Parise is ‘shocked’ Kovalchuk left New Jersey


In a run to the 2012 Stanley Cup Final, the New Jersey Devils boasted a one-two punch of Ilya Kovalchuk and Zach Parise, a combination that was especially frightening on an Adam Oates-designed power play. One summer later, all three of those figures are gone.

Kovalchuk’s former running mate and assistant coach seemed as surprised as anyone else upon hearing about the 30-year-old’s decision to retire from the NHL on Thursday.

Parise, 28, told Next Sports Star’s Josh Rimer that he was under the impression that the Russian winger enjoyed playing in New Jersey.

“I was pretty shocked when I found out. It always seemed to me that he really liked playing in New Jersey,” Parise said. “It’s too bad, the Devils are losing a great player.”

Oates essentially said to the Washington Post that Kovalchuk is taking his talents back to Russia.

“He’s a superstar, it’s kind of like when LeBron left Cleveland. It reversed two franchises that fast, it’s a different sport, so it’s not quite accurate,” Oates said. “Lou Lamoriello is the type of man, he’s dealt with adversity before. He’ll get through it no question, but still it’s arguably their best player they’re missing right now.”

He also thinks Kovalchuk’s departure is a lose for the league as a whole.

“It’s sad. He’s a marquee name in our league and a great player,” Oates said. “I obviously had a chance to coach him for a couple years, really liked him. It’s sad for the league, it’s one of our good players.”

Now he might just be the KHL’s best.

Detroit waives Cleary

Daniel Cleary
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Dan Cleary‘s time as a Red Wing could soon be over.

Detroit placed the veteran forward on waivers Wednesday afternoon, per TSN. The move comes after Cleary signed a one-year, one-way deal worth $950,000 just weeks before training camp, then proceeded to play in four of Detroit’s exhibition contests, scoring two points.

It’ll be interesting to see what happens now.

At 36, Cleary doesn’t have much left in the tank and is coming off a year in which he played just 17 games. But as we noted back in the summer, this seems to all be part of a larger plan.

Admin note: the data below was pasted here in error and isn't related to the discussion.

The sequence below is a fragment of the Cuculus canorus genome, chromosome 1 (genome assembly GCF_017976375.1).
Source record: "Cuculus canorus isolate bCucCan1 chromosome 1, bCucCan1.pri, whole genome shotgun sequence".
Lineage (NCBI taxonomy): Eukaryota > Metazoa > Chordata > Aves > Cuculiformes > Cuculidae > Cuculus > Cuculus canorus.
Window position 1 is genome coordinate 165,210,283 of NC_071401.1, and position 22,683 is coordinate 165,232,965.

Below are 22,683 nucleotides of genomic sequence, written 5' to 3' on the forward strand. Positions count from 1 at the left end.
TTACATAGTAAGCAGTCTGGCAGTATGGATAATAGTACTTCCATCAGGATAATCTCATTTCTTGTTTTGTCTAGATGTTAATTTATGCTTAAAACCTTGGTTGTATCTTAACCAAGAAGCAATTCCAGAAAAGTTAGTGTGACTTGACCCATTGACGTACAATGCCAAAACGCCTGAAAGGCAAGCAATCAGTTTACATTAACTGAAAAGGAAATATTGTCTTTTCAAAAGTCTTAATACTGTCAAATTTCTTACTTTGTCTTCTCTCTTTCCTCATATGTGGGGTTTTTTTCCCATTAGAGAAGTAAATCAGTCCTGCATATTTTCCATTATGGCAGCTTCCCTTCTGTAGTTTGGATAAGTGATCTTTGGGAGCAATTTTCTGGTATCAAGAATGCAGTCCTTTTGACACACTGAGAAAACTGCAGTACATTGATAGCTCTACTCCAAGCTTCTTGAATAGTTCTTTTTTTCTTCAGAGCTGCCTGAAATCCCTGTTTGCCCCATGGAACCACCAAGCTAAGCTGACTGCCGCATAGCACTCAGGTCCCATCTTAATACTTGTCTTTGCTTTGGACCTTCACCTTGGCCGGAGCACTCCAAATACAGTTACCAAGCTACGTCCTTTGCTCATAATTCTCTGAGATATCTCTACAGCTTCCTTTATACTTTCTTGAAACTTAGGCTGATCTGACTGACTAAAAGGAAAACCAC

From the Free Press:

A situation that bears the handprint of former coach Mike Babcock has put the Wings in the position of being honor-bound to keep Cleary, 36, aboard, even as he is coming off a season that saw him play just 17 games, producing two points.

This debacle began two years ago. The Wings had offered Cleary a three-year, $6.25-million contract before he became unrestricted July 1. He declined. The Wings then signed Stephen Weiss and Daniel Alfredsson, leaving little space under the salary cap. Then Cleary didn’t sign with anyone. September rolled around. The Flyers offered Cleary a three-year deal for $8.25 million, but Cleary then decided he wanted to stay in Detroit.

He ended up flying to Traverse City, where the Wings already had begun training camp. He met in a hangar with Holland and Babcock. Holland pointed to a near maxed-out budget. Babcock pushed hard for Cleary to be signed. What resulted was a one-year, $1.75-million deal with the understanding the Wings would take into consideration what Cleary left on the Flyers table.

After playing out that $1.75 million deal, Cleary re-signed in Detroit last summer to a one-year, $1.5 million pact — so, essentially, the Wings are now in final year of an unspoken three-year agreement that’s (sorta) aimed at repaying what got left on the table in Philly.

Got all that?

If Cleary gets through waivers, the Wings could send him to AHL Grand Rapids. Since he signed a one-way deal, he’d get his money regardless.

There’s also the option of Babcock and the Leafs claiming Cleary off waivers — a scenario that, as unlikely as it sounds, has already made the rounds on social media.

Senators select Kyle Turris as alternate captain

Chris Neil Kyle Turris Dustin Tokarski
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Kyle Turris is gearing up for his fifth season with the Ottawa Senators, but this campaign will be a little different.

Ottawa announced that Turris will be joining Chris Neil as one of the team’s alternate captains. Turris is assuming that role from Chris Phillips as the 37-year-old defenseman remains out indefinitely due to a back injury.

Since being acquired from the then Phoenix Coyotes in 2011, Turris has established himself as one of Ottawa’s top forwards. He tied for second in the team’s scoring race last season with 64 points in 82 contests and gelled with rookie linemate Mark Stone.

With the Senators favoring a youth movement, Turris actually stands out as one of the Senators’ more experienced players at the age of 26. He’s also set to play a big role with the Senators for years to come as he’s locked to an affordable $3.5 million annual cap hit through 2017-18.

Meanwhile defenseman Erik Karlsson is getting ready for his second season as the team’s captain.